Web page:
“The apostles gathered around Jesus and reported to him all they had done and taught. Then, because so many people were coming and going that they did not even have a chance to eat, he said to them, “Come with me by yourselves to a quiet place and get some rest.” So they went away by themselves in a boat to a solitary place. (Mark 6:30-32)

If even Jesus’ disciples needed to stop and rest, to get away from the busyness of life, how much more do we need to “come apart” for times of refreshing.

May you be renewed with quietness in Jesus’ presence this week!

“Go about, preaching the gospel, using words where necessary”

“She kept things ship-shape here. Kept the doctors in line–and they still loved her.”

“Oh, I miss her! Please tell her hi.”

Shirley and Fritz (right) on a girlfriends’ weekend with me.

One of my best friends, Fritz Buschman, retired two years ago from Washington Hospital’s Institute for Joint Repair; now I was there for a total knee replacement.

“She was always smiling. Very approachable.”

I was on an overnight stay in the hospital following my surgery on Thursday. As I’d asked hospital personnel if they knew my girlfriend Fritz, I got loads of wonderful comments expressing appreciation for Fritz, her hard work and her spirit. And I was delighted to hear these great comments about one of my dearest friends.

Fritz and I have been close friends for about twenty-five years. Not long after we met, she called to tell us her husband was in the hospital, needing immediate surgery. My late husband and I rushed to the hospital to sit with Fritz and their daughter, waiting to hear the results of Frank’s emergency stint in the OR.

Fritz was one of the close friends who visited me in Florida when Jerry was dying. She helped me understand the monitors. I remember her lovely blue eyes, full of compassion; her smile, which welcomed others in; her patience in explanations; and her loving support (along with other dear friends) after Jerry’s death.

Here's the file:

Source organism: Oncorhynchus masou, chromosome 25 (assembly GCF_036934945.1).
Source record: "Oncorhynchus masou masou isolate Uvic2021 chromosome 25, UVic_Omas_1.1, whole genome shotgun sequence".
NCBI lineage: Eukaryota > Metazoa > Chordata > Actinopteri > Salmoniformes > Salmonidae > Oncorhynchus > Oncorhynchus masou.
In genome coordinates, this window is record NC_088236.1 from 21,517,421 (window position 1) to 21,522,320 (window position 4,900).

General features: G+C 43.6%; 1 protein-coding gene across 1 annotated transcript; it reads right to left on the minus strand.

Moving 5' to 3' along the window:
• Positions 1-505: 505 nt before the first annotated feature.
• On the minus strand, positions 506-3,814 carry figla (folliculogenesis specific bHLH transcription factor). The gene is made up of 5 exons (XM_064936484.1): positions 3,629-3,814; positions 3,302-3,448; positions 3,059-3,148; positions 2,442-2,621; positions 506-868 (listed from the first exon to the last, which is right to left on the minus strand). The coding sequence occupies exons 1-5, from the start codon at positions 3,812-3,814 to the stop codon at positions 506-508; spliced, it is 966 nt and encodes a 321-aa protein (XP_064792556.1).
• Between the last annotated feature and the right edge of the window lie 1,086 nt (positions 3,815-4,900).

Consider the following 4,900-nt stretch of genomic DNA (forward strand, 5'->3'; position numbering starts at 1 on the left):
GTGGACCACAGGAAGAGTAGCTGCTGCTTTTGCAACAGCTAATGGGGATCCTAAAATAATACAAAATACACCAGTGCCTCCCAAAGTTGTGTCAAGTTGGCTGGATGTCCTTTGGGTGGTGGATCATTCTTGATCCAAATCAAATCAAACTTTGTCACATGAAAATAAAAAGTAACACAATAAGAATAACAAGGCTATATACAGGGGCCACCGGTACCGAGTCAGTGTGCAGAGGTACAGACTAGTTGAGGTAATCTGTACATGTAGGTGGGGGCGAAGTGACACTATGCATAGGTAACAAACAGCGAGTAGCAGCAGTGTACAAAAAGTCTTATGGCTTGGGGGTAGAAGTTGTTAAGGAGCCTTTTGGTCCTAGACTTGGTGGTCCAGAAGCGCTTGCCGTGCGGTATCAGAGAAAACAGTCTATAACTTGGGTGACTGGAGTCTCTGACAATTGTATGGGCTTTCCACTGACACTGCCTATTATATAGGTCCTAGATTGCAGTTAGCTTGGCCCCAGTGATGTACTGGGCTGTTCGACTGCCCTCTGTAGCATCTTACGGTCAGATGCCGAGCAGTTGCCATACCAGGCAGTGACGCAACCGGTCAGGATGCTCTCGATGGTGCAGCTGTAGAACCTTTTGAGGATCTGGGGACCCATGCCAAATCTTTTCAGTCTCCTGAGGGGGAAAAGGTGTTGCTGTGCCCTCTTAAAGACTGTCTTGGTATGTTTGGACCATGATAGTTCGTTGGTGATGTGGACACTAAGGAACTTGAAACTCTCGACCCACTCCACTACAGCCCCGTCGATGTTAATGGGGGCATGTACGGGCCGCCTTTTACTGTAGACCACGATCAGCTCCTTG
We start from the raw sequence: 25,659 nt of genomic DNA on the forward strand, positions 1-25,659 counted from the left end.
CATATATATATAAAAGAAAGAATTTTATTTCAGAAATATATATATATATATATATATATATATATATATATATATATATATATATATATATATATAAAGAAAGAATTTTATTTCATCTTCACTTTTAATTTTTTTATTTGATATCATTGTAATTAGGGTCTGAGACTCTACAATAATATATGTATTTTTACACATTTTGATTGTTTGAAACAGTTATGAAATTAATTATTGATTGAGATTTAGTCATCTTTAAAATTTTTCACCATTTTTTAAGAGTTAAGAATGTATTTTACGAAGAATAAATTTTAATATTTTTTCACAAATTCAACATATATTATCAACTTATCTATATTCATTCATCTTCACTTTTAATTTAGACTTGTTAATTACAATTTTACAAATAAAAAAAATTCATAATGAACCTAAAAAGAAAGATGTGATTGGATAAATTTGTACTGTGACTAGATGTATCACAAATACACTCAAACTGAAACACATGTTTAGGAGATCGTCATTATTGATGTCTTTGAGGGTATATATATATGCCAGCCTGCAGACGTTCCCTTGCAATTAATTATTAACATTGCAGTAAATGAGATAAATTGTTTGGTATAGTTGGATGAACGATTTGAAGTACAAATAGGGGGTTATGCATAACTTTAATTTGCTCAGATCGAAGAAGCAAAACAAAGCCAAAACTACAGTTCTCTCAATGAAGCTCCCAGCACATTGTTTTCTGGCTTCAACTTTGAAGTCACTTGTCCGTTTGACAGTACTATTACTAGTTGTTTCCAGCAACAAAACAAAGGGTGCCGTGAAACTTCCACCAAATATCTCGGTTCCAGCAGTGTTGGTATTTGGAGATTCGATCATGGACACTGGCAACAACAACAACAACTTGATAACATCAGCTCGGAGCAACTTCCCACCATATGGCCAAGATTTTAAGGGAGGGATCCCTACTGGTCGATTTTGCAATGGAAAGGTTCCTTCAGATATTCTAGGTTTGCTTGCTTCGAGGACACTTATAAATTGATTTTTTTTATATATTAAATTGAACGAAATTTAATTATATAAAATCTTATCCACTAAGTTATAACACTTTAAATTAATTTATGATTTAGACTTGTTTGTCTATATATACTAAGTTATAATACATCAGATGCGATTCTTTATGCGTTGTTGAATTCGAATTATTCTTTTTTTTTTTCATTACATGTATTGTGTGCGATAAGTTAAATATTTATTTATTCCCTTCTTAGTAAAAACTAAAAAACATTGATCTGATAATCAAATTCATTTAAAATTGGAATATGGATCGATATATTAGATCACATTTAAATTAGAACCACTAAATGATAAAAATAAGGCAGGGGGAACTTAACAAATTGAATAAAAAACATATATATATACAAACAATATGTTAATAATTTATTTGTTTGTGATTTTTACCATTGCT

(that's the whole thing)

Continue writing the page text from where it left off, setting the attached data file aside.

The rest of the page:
He gave His life for me, and for you

So I totally understand why Fritz was admired and appreciated in her workplace. Hearing these warm sentiments, I was reminded of  II Corinthians 2: 15.

But thanks be to God, who always leads us as captives in Christ’s triumphal procession and uses us to spread the aroma of the knowledge of him everywhere. For we are to God the pleasing aroma of Christ among those who are being saved and those who are perishing.”

Through her competence and compassion, Fritz has been a pleasing aroma of Christ to those with whom she worked. She has let her love for Christ show in how she respects and treats others.

I want my life to be such a sweet aroma for Christ, one that reflects His character. At times I fail miserably. But I thank God for forgiveness and clean slates that allow me to start fresh, clean, whole.

And I’m grateful for Fritz’ lovely example.

 

Thanksgiving – Today, or Every Day?

“Come, let us sing for joy to the Lord; let us shout aloud to the Rock of our salvation. Let us come before him with thanksgiving and extol him with music and song.”

(Psalm 95:1-2 NIV)

 

Thankfulness has been scientifically shown to have significant health benefits, including an increase in happiness. But to receive its highest value, we need to SHOW our thanks, not just feel it. As pastor and author Tim Keller states, “It’s one thing to be grateful. It’s another to give thanks. Gratitude is what you feel. Thanksgiving is what you do.”